Q. Have you received a submission that has stood out for the wrong reasons?
Yes, we have. There are a few ways that a submission can be bad. One is where the writer really hasn’t thought about their audience – which might mean that the writing is very patronising, or there’s a mismatch in the writing level and content/themes/concept. I cannot stress enough how important it is to read widely in the area in which you’re writing in order to understand what engages your audience – both in terms of concept and writing. We also see a number of submissions that are preachy and heavy-handed on morals – particularly for the younger age group. Themes are fine, but keep the message subtle and make sure your book is entertaining above all else. Submissions can also stand out for the wrong reason when they’re littered with typos and grammatical errors, which inevitably make the reading experience less enjoyable. Make sure you ask someone with an eye for detail to proofread your extract and synopsis before you submit.

Q. Who is the finished anthology sent to?

It’s sent to all editors, agents and art directors in the UK, who are also invited to the launch party in early 2018. It’s a wonderful opportunity for the selected writers and illustrators – something that everyone in the industry looks forward to receiving in the hope they’ll discover the next exciting children’s book talent!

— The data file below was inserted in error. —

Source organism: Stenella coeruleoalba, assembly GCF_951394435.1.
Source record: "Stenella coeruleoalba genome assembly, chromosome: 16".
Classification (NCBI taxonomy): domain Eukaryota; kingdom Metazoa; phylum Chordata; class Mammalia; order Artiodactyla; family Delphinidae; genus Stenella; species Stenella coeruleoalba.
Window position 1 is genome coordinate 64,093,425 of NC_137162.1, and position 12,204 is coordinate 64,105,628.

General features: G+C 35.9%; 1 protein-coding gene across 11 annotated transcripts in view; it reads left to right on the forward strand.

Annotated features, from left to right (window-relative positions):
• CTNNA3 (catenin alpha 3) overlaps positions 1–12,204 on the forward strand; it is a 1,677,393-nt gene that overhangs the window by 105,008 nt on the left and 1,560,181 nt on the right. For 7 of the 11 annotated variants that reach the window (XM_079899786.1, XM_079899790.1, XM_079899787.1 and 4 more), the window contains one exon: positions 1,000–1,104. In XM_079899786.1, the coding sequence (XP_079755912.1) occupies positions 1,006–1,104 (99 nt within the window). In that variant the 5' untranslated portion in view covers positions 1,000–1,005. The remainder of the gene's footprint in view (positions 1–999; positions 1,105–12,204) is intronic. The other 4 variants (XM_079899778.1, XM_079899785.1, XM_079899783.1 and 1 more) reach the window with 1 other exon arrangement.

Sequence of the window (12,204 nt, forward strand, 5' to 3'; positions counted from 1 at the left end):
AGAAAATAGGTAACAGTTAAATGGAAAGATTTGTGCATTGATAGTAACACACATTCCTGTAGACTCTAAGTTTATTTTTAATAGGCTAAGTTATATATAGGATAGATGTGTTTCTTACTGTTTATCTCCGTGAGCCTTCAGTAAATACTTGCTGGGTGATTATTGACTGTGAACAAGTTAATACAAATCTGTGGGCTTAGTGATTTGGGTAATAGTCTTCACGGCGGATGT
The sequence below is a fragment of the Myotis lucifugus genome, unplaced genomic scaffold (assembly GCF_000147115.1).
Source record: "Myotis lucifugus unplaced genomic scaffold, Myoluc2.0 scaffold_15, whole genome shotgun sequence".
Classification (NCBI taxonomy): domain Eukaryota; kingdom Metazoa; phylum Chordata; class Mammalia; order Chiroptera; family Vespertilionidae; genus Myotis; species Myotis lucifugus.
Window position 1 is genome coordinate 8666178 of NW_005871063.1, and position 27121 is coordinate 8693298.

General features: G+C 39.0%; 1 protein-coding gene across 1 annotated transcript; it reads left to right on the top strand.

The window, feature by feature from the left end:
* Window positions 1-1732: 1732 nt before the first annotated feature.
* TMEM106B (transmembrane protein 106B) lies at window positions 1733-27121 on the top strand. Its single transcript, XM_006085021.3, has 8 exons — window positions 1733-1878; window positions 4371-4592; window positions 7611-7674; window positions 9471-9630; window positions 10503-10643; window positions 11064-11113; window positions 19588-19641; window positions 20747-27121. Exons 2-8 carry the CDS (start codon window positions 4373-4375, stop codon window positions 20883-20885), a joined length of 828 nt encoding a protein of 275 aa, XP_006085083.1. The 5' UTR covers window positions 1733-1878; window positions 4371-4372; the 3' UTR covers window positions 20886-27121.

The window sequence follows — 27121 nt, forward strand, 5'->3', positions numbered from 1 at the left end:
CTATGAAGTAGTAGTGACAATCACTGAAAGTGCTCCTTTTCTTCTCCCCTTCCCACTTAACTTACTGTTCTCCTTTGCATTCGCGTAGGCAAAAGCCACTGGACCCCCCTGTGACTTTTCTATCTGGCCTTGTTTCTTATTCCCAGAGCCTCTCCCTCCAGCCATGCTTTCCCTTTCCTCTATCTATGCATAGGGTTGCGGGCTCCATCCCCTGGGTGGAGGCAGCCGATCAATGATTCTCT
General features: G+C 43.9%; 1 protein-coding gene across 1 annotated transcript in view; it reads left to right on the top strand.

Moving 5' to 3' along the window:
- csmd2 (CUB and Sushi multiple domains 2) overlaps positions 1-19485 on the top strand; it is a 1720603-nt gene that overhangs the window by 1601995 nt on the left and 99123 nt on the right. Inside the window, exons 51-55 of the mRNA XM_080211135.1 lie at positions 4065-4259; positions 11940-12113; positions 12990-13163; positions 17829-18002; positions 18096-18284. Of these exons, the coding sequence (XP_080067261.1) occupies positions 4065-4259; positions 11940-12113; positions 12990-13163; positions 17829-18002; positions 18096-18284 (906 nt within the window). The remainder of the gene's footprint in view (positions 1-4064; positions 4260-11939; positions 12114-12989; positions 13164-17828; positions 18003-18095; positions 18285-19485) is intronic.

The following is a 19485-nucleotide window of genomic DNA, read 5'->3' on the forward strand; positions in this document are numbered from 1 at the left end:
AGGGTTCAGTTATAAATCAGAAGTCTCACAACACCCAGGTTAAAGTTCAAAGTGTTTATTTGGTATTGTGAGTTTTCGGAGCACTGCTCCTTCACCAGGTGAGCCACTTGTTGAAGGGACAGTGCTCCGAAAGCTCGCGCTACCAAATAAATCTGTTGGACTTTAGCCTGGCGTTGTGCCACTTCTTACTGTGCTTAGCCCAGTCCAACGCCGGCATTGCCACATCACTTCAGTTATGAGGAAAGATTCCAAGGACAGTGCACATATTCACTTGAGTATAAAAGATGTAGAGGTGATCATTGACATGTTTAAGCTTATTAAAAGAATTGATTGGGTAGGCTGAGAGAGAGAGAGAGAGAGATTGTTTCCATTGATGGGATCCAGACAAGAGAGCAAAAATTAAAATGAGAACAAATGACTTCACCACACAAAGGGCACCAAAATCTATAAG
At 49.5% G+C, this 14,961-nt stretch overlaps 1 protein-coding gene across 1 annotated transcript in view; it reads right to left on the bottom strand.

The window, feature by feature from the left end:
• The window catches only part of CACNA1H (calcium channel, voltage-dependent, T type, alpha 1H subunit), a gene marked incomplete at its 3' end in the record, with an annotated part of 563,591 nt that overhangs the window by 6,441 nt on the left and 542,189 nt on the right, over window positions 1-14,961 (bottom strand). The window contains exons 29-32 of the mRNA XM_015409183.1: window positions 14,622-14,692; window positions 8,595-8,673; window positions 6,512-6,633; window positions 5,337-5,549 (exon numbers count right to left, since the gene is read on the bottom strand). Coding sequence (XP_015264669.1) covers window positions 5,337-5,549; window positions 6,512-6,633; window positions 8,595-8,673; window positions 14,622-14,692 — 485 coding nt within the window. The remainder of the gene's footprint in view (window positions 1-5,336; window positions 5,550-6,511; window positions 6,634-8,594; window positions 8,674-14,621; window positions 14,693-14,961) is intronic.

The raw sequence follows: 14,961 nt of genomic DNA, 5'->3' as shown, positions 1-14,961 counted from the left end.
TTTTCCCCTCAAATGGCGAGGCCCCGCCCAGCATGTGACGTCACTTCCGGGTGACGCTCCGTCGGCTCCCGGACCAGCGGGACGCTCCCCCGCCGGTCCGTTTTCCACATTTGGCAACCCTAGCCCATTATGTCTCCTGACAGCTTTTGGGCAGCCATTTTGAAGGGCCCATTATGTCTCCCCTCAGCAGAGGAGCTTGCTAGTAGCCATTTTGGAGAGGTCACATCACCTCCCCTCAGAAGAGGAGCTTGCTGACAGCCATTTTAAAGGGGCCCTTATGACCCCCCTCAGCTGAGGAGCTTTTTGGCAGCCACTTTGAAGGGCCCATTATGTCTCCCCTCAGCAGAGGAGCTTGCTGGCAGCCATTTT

Catherine Coe is a children’s book editor and author with over 15 years’ experience. Having worked in-house for many years, Catherine went freelance in 2011 and since then has authored over thirty books for young readers, including series such as The Unicorns of Blossom Wood (Scholastic, 2016), The Owls of Blossom Wood (Scholastic, 2015) and Kid Cowboy (Orchard Books, 2012).
Editorially, Catherine’s freelance clients include many major and independent publishers and agents, and she also works directly with writers, offering consultancy, mentoring and editing services. When Catherine’s not reading or writing with a cup of Earl Grey in hand, you’ll most likely find her out running the waterside paths of Stockholm, the city she now calls home.
Website: www.catherine-coe.com
Twitter: @catherinecoe


Please note that you don't have to be planning on entering the Undiscovered Voices competition to enrol for the preparatory class. It is suitable for anyone who is interested in writing younger fiction.

The Kick-off event is free for all SCBWI members and will be very useful for those submitting to the anthology competition. Book your place here now!
The UV2018 site is now live. For more information on Undiscovered Voices, visit www.undiscoveredvoices.com


A. M. Dassu is a member of the Words & Pictures editorial team, she manages the Events team and SCBWI BI events coverage. She has written five picture books since becoming a SCBWI member and is currently editing a contemporary teen novel.
Contact her at events@britishscbwi.org
You can find her on Twitter @a_reflective and
Instagram at a.m.dassu

1 comment:

  1. What a fantastic, upbeat article! Is it possible to enter if you've only been published in adult novels (and then only digitally?)